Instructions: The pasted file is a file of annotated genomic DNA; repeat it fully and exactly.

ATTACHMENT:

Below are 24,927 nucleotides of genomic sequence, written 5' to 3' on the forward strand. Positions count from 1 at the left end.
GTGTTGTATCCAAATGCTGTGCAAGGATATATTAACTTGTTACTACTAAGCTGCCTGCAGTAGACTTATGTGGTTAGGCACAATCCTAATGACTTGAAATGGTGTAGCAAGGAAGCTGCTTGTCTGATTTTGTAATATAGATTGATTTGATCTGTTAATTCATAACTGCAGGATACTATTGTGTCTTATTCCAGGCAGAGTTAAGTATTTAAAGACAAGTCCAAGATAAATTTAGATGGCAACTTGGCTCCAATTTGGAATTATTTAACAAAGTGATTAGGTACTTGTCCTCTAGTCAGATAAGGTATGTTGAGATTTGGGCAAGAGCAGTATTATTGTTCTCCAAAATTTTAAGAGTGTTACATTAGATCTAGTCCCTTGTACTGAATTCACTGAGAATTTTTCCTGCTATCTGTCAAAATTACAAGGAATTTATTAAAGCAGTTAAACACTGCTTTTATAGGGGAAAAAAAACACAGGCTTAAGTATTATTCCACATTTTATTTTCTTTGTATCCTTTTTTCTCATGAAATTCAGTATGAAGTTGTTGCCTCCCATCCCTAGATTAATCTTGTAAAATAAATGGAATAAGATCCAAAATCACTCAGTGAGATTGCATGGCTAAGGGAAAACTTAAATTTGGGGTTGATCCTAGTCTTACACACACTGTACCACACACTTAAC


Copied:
Below are 24,927 nucleotides of genomic sequence, written 5' to 3' on the forward strand. Positions count from 1 at the left end.
GTGTTGTATCCAAATGCTGTGCAAGGATATATTAACTTGTTACTACTAAGCTGCCTGCAGTAGACTTATGTGGTTAGGCACAATCCTAATGACTTGAAATGGTGTAGCAAGGAAGCTGCTTGTCTGATTTTGTAATATAGATTGATTTGATCTGTTAATTCATAACTGCAGGATACTATTGTGTCTTATTCCAGGCAGAGTTAAGTATTTAAAGACAAGTCCAAGATAAATTTAGATGGCAACTTGGCTCCAATTTGGAATTATTTAACAAAGTGATTAGGTACTTGTCCTCTAGTCAGATAAGGTATGTTGAGATTTGGGCAAGAGCAGTATTATTGTTCTCCAAAATTTTAAGAGTGTTACATTAGATCTAGTCCCTTGTACTGAATTCACTGAGAATTTTTCCTGCTATCTGTCAAAATTACAAGGAATTTATTAAAGCAGTTAAACACTGCTTTTATAGGGGAAAAAAAACACAGGCTTAAGTATTATTCCACATTTTATTTTCTTTGTATCCTTTTTTCTCATGAAATTCAGTATGAAGTTGTTGCCTCCCATCCCTAGATTAATCTTGTAAAATAAATGGAATAAGATCCAAAATCACTCAGTGAGATTGCATGGCTAAGGGAAAACTTAAATTTGGGGTTGATCCTAGTCTTACACACACTGTACCACACACTTAAC